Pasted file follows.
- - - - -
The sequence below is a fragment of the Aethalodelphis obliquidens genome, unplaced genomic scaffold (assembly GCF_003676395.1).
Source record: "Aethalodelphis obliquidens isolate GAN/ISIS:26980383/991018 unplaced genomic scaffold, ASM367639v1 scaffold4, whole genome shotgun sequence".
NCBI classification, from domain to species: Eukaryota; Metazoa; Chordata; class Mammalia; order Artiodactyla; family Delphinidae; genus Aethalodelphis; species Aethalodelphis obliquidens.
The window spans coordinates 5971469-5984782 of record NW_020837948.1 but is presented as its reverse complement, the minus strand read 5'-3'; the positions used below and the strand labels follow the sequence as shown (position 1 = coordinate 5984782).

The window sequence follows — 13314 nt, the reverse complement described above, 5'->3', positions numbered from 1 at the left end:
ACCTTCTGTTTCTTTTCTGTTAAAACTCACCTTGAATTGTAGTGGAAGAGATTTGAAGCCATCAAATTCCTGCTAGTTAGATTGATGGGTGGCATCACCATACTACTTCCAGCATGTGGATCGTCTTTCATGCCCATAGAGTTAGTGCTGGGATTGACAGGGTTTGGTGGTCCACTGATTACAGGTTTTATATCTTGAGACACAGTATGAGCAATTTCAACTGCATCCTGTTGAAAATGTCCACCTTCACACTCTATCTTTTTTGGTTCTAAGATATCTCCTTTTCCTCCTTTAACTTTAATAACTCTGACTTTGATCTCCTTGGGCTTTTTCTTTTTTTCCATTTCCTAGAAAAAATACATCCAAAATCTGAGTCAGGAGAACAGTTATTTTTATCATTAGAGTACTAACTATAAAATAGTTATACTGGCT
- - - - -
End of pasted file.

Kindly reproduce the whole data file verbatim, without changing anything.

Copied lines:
The sequence below is a fragment of the Aethalodelphis obliquidens genome, unplaced genomic scaffold (assembly GCF_003676395.1).
Source record: "Aethalodelphis obliquidens isolate GAN/ISIS:26980383/991018 unplaced genomic scaffold, ASM367639v1 scaffold4, whole genome shotgun sequence".
NCBI classification, from domain to species: Eukaryota; Metazoa; Chordata; class Mammalia; order Artiodactyla; family Delphinidae; genus Aethalodelphis; species Aethalodelphis obliquidens.
The window spans coordinates 5971469-5984782 of record NW_020837948.1 but is presented as its reverse complement, the minus strand read 5'-3'; the positions used below and the strand labels follow the sequence as shown (position 1 = coordinate 5984782).

The window sequence follows — 13314 nt, the reverse complement described above, 5'->3', positions numbered from 1 at the left end:
ACCTTCTGTTTCTTTTCTGTTAAAACTCACCTTGAATTGTAGTGGAAGAGATTTGAAGCCATCAAATTCCTGCTAGTTAGATTGATGGGTGGCATCACCATACTACTTCCAGCATGTGGATCGTCTTTCATGCCCATAGAGTTAGTGCTGGGATTGACAGGGTTTGGTGGTCCACTGATTACAGGTTTTATATCTTGAGACACAGTATGAGCAATTTCAACTGCATCCTGTTGAAAATGTCCACCTTCACACTCTATCTTTTTTGGTTCTAAGATATCTCCTTTTCCTCCTTTAACTTTAATAACTCTGACTTTGATCTCCTTGGGCTTTTTCTTTTTTTCCATTTCCTAGAAAAAATACATCCAAAATCTGAGTCAGGAGAACAGTTATTTTTATCATTAGAGTACTAACTATAAAATAGTTATACTGGCT